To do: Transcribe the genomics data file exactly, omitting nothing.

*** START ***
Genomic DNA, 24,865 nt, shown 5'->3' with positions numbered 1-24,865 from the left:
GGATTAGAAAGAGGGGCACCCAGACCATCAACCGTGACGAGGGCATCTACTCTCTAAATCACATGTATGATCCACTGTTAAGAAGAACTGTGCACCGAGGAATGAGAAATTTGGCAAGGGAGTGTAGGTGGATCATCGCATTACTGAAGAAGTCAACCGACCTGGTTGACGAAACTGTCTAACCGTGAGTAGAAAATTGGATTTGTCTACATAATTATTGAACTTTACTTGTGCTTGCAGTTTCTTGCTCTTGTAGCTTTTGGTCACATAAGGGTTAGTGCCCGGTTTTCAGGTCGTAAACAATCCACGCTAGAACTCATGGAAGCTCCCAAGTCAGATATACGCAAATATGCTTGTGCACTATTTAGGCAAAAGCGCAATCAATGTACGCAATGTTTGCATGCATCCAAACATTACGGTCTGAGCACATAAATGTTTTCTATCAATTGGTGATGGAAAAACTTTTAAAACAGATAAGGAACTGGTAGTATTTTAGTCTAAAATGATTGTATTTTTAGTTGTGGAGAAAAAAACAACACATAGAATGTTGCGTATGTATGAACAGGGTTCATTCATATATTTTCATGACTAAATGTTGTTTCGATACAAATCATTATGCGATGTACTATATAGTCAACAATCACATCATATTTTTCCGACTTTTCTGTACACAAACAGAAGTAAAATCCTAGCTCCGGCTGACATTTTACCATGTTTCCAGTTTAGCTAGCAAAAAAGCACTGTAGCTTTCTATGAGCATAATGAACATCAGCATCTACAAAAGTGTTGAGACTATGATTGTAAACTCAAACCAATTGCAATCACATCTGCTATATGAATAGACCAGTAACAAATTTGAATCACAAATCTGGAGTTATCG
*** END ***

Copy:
Genomic DNA, 24,865 nt, shown 5'->3' with positions numbered 1-24,865 from the left:
GGATTAGAAAGAGGGGCACCCAGACCATCAACCGTGACGAGGGCATCTACTCTCTAAATCACATGTATGATCCACTGTTAAGAAGAACTGTGCACCGAGGAATGAGAAATTTGGCAAGGGAGTGTAGGTGGATCATCGCATTACTGAAGAAGTCAACCGACCTGGTTGACGAAACTGTCTAACCGTGAGTAGAAAATTGGATTTGTCTACATAATTATTGAACTTTACTTGTGCTTGCAGTTTCTTGCTCTTGTAGCTTTTGGTCACATAAGGGTTAGTGCCCGGTTTTCAGGTCGTAAACAATCCACGCTAGAACTCATGGAAGCTCCCAAGTCAGATATACGCAAATATGCTTGTGCACTATTTAGGCAAAAGCGCAATCAATGTACGCAATGTTTGCATGCATCCAAACATTACGGTCTGAGCACATAAATGTTTTCTATCAATTGGTGATGGAAAAACTTTTAAAACAGATAAGGAACTGGTAGTATTTTAGTCTAAAATGATTGTATTTTTAGTTGTGGAGAAAAAAACAACACATAGAATGTTGCGTATGTATGAACAGGGTTCATTCATATATTTTCATGACTAAATGTTGTTTCGATACAAATCATTATGCGATGTACTATATAGTCAACAATCACATCATATTTTTCCGACTTTTCTGTACACAAACAGAAGTAAAATCCTAGCTCCGGCTGACATTTTACCATGTTTCCAGTTTAGCTAGCAAAAAAGCACTGTAGCTTTCTATGAGCATAATGAACATCAGCATCTACAAAAGTGTTGAGACTATGATTGTAAACTCAAACCAATTGCAATCACATCTGCTATATGAATAGACCAGTAACAAATTTGAATCACAAATCTGGAGTTATCG